In his new book, John Bowen documents the physical and emotional trials of his Vietnam experience, and his readjustment to civilian life. The story is beautifully supplemented by his original drawings. Bowen was stationed at Tan Son Nhut Air Base outside of Saigon in 1968. Being the only illustrator in the 834th Air Division Headquarters Unit, he had to quickly acclimate himself and get to work supporting the division - graphically. One of the jobs assigned to him was documenting the Airlift resupply by drawing and painting the actual operations on site, in action. He sketched in the field and on the Tan Son Nhut flight line. Join him for a different view of Vietnam - that of an Air Force Illustrator.
ISBN #: 978-0-9857295-5-4
43 black & white drawings
Size: 9"x 6"
Introduction by John Bowen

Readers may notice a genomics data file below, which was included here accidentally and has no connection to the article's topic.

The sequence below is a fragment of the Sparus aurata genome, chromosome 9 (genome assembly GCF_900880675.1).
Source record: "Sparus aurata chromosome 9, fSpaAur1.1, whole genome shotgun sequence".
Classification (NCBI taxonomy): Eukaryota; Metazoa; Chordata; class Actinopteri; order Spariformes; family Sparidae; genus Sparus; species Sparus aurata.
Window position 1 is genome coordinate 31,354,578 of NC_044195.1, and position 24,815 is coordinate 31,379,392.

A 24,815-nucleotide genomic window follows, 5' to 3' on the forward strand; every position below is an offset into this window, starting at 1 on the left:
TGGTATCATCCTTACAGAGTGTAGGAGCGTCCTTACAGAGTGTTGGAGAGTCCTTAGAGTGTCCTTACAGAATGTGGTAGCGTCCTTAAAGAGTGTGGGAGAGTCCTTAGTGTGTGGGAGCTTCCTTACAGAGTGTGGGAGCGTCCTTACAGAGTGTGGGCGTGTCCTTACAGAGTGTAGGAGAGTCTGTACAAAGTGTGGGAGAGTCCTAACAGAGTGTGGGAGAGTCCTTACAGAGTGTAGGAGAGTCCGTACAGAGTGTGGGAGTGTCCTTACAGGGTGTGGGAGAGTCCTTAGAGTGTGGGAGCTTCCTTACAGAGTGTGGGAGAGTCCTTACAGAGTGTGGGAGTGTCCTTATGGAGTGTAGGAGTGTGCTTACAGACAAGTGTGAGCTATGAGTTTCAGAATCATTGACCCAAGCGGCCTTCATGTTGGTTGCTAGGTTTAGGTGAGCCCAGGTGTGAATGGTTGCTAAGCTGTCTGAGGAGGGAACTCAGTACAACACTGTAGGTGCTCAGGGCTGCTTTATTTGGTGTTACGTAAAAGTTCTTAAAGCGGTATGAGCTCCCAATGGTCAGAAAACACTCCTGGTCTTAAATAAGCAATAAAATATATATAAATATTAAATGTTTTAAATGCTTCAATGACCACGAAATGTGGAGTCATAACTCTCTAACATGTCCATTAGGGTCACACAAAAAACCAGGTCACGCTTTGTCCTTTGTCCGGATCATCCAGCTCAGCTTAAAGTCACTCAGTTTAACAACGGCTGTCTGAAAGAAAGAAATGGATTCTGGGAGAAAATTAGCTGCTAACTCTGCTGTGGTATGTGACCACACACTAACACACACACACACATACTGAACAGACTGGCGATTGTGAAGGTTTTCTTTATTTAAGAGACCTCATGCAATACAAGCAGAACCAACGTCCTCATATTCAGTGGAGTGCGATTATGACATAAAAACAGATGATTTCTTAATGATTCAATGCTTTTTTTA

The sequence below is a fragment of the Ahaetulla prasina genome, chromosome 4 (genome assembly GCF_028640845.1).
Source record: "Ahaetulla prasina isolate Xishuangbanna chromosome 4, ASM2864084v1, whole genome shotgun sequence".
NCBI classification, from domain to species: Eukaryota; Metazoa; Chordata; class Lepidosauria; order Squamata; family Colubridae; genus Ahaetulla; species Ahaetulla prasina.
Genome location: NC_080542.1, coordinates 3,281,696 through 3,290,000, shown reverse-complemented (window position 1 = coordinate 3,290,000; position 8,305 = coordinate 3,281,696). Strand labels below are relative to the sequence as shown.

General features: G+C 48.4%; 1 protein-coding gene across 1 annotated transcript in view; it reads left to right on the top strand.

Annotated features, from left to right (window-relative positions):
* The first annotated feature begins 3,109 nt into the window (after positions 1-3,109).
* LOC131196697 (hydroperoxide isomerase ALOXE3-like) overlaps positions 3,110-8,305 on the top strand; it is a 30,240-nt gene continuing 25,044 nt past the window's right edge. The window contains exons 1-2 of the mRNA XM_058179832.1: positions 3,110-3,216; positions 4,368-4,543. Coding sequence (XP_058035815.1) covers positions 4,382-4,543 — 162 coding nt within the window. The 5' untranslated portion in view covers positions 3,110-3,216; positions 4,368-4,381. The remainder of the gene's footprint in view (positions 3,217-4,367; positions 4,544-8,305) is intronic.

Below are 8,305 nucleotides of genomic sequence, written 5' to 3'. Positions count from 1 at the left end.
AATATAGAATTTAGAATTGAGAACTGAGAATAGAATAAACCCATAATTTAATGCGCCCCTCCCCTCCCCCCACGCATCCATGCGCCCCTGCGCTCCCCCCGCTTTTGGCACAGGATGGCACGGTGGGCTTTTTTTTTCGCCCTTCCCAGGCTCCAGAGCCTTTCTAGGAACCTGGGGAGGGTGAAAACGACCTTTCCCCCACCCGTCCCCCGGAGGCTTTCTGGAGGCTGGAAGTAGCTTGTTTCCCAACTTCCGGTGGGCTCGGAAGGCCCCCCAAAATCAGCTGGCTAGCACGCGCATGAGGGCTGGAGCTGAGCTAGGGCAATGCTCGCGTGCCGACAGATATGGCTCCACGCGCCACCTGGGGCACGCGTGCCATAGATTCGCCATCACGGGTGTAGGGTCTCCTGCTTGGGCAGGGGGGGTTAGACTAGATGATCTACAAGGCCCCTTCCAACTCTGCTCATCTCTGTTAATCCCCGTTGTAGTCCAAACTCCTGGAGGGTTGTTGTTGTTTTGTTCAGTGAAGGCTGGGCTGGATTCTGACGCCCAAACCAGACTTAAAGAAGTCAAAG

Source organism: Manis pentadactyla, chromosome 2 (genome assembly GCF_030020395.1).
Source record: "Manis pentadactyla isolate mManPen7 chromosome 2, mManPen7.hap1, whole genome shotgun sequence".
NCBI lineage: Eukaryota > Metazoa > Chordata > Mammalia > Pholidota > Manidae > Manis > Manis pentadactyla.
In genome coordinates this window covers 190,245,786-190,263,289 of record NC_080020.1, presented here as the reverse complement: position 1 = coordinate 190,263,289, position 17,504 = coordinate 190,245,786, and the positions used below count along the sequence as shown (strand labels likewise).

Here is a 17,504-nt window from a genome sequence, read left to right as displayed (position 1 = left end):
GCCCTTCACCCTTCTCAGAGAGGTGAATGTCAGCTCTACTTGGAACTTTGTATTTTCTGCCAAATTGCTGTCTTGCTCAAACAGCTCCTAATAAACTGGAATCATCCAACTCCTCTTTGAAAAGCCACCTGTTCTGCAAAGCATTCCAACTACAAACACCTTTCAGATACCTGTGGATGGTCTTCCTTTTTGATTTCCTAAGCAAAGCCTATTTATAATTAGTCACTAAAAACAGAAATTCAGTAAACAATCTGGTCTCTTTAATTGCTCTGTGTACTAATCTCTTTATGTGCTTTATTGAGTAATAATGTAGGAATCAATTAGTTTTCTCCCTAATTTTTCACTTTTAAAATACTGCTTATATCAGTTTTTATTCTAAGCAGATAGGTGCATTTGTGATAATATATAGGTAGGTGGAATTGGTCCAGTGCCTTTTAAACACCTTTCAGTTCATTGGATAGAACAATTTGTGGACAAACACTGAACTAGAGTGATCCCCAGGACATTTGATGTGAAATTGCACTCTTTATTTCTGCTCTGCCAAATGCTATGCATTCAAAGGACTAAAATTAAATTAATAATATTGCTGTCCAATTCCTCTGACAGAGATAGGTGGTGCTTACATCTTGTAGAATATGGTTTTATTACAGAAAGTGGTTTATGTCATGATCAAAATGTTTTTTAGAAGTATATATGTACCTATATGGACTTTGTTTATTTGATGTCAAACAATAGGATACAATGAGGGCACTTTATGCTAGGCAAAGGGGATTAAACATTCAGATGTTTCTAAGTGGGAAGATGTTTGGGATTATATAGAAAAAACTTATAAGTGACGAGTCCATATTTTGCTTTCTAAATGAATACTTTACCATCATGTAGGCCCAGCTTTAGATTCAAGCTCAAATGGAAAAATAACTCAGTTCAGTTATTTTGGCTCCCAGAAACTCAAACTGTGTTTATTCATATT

"At twenty-five and married with two young children, I had finally gotten a handle on my life. My responsibility had been growing steadily as an Air Force Illustrator. I had received a promotion to Staff Sergeant at an air base outside of Austin, Texas where I was running the base graphics shop. My world had become predictable and secure. But it all changed abruptly one day with a phone call. I was suddenly thrust into another world-a distant land torn by turmoil and poverty, far from those I loved. This is the testament of my inner struggle as I fought to survive the harsh realities of the Vietnam War. These twelve months would be the longest I had ever known. They would test my strength as an individual and the bonds of my marriage. My story documents the psychological effects of the war as it unfolded and the lingering aftereffects as I struggled to readjust to the outside world. It is an experience that altered the course of my life, and a story that must be told.